by Chris Parry
I keep renting Jean Reno films and I'm beginning to forget why I started doing so. Reno was great back in the day of The Professional, and his French language comedy Les Visiteurs was once the all-time record-setter in his home country, but since then he's bounced from bad project to lame concept without seemingly any heed for quality. The English language version of Les Visiteurs (Just Visiting!) was awful, Ronin was all screeching tires and no guts, and this film, while not being interminable, is far from a clever comedy. Or a clever action film. Or a clever... I'm not excactly sure what this was supposed to be, if I'm honest.Hubert (Reno) is a French cop who used to work in Japan, but got dumped by his Japanese girlfriend, and thus went back to France where, nineteen years later, he kicks much criminal ass. That is, until he gets a phone call from a lawyer back in the old country telling him that his long lost love is dead. Cue holiday.
"A limp French cross-genre family reunion action cop comedy set in Japan."
At least, that's what Hubert thinks he's going to have, until he finds out he actually has a Japanese daughter (Ryoko Hirosue), who is now nineteen years old, absolutely uncontrollable and completely in the dark as to who he is.
Keeping up? Okay, so mix Hubert's old pistol packing partner (Michel Muller) into the storyline, as well as some Yakuza types who want their money back - money that has found its way into Hubert's daughter's bank account, and what's left is a surprsingly yawn-inducing comedy thriller.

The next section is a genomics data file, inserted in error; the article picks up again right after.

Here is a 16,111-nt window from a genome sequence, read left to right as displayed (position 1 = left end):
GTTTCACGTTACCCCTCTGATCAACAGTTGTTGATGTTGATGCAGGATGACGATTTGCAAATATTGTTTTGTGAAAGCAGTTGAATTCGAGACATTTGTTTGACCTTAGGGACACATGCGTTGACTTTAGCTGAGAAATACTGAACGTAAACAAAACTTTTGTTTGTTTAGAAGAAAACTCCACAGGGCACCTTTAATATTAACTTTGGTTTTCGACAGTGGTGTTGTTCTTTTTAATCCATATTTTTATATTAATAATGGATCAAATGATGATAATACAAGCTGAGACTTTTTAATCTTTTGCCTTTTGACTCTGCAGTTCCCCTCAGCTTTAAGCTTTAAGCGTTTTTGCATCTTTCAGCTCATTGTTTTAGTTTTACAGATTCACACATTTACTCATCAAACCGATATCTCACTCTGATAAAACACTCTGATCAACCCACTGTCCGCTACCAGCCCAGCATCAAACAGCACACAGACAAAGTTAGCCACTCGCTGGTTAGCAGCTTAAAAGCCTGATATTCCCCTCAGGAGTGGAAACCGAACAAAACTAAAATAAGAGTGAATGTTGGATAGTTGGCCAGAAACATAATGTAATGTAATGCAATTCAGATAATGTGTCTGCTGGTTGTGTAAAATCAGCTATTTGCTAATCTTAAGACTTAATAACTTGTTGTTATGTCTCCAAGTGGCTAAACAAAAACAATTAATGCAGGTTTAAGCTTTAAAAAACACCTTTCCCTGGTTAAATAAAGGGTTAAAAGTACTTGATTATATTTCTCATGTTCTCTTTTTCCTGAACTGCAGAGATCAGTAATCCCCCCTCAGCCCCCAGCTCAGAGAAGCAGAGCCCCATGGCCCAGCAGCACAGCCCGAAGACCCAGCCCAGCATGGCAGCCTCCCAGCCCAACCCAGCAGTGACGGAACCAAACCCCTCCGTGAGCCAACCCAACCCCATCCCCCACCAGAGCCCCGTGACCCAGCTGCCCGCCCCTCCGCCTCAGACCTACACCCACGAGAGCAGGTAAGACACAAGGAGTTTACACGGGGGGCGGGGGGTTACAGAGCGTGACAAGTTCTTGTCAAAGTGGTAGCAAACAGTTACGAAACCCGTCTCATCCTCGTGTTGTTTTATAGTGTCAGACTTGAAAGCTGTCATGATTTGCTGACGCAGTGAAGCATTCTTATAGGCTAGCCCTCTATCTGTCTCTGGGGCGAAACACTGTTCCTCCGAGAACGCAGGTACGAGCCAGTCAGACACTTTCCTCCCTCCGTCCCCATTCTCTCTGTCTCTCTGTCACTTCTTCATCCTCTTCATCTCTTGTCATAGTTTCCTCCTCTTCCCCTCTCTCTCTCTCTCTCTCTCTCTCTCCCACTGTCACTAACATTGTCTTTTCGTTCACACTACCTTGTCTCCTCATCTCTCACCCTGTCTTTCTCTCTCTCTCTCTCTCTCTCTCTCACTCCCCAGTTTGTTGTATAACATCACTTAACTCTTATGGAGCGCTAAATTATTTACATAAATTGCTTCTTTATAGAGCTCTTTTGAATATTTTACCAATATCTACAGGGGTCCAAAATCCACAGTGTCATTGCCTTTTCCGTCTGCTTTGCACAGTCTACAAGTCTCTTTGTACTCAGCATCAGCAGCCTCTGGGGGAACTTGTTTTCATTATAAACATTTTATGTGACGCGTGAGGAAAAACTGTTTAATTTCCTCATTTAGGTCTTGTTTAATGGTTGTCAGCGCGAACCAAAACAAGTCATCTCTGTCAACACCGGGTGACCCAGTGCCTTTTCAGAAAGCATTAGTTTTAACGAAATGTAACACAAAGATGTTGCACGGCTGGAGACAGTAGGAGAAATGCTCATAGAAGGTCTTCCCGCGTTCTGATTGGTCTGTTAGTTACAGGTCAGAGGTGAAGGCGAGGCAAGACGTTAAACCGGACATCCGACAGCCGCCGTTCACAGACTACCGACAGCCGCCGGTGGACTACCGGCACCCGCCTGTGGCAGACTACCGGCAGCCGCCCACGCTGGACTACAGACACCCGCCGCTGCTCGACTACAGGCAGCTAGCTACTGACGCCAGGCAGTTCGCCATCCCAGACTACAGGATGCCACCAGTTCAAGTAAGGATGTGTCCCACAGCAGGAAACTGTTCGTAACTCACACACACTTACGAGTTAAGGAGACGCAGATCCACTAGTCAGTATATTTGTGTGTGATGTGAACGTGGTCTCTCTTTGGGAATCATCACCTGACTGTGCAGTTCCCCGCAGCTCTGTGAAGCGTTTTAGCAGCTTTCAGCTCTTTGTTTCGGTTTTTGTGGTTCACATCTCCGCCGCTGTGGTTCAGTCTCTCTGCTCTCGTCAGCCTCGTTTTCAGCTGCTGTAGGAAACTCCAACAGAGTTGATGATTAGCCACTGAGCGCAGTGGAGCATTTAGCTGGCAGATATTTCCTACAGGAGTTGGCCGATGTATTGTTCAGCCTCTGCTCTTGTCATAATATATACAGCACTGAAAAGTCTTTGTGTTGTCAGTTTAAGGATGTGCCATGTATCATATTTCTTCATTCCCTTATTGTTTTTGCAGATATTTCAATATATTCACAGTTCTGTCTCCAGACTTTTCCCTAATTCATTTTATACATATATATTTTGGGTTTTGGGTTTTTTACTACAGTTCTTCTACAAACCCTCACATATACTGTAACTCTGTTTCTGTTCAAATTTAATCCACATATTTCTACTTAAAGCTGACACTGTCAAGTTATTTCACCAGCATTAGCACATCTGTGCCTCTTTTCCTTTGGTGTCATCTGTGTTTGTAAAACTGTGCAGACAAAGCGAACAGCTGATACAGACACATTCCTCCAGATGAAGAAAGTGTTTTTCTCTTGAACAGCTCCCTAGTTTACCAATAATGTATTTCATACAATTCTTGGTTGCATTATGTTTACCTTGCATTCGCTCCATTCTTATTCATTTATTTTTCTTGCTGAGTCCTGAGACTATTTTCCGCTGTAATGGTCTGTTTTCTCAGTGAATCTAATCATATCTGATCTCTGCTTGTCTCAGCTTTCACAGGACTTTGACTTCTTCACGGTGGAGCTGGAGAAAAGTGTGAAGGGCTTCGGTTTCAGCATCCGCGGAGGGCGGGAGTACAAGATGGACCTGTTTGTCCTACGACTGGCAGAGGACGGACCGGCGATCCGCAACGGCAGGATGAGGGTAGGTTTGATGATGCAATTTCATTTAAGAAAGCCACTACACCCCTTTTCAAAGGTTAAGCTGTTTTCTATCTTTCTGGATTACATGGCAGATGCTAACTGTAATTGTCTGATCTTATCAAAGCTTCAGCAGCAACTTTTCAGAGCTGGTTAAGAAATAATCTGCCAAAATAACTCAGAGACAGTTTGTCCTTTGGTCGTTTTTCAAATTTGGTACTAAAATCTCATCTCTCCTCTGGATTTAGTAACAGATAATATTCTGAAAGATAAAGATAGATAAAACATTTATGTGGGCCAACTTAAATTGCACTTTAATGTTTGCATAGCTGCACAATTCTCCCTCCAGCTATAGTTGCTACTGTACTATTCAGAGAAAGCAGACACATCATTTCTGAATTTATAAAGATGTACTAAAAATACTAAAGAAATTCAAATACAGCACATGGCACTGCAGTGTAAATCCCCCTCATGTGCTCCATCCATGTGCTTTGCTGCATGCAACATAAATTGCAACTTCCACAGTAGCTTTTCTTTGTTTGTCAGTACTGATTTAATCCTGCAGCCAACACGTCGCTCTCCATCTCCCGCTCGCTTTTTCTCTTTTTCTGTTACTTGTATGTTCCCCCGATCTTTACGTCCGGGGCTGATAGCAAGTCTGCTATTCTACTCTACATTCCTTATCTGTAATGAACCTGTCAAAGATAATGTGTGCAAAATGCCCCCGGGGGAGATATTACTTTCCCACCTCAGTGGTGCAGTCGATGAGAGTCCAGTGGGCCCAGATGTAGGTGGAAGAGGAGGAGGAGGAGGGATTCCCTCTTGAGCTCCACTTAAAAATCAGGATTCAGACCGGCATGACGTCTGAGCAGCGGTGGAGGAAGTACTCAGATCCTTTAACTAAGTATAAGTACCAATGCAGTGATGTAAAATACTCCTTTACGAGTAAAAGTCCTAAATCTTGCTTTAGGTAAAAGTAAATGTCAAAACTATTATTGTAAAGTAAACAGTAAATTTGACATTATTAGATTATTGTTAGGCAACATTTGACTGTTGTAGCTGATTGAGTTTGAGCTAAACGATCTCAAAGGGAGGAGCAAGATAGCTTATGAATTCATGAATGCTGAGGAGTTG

I'm so entirely sick of action movies where any fight scene is made up of rapidly edited glimpses of someone swinging a fist, and every gunshot throws the person hit across a thirty foot room. I could probably do without scenes such as the one where Hubert flicks two golf balls up off the ground with a 3 iron, then smacks them both (with one stroke) out of the air and straight into the head of two approaching gangsters.
I mean, come on, gimme something to work with here.
Director Gerard Krawczyk is hardly an artist, but he has proved a success in France, where he helmed Taxi 2 to a massive box office. That film, wrriten, like this one, by Luc Besson, was filled with goofy humor, impossible car stunts, big chase scenes, and little attention to the laws of gravity. In Wasabi, the same formula applies, but it fails to ignite because this world looks completely normal. To have old man Reno fight his way out of being surrounded by six guys with guns pointed at him, armed only with two golf balls and a couple of olf clubs, is just silliness.
And it gets worse when Krawczyk tries to cover Reno's lack of action-readiness with rapid cuts that make every fight scene look like a montage of punches. Not helping is the fact that everyone in the film seems to be wearing black, making the fight scenes completely impossible to follow - a real problem when those scenes are the selling point of the film.
If movies such as this, and Besson's later work, The Transporter, are anything to go by, it seems old Luc has lost the plot when it comes to writing quality films. Nowadays he's into car chases, fight scenes, wire-fu and making money. And it shows.Which isn't to say there's nothing to like here. Michel Muller may look odd, but he delivers decent comedy timing, and the few scenes where he and Reno actually have a moment to converse are actually very funny. But they're clouded by editing, fighting, a female lead who won't shut up, and easy plot points that move the story along quickly at the expense of any semblance of realism. All in all, a big miss.
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originally posted: 04/23/04 15:15:59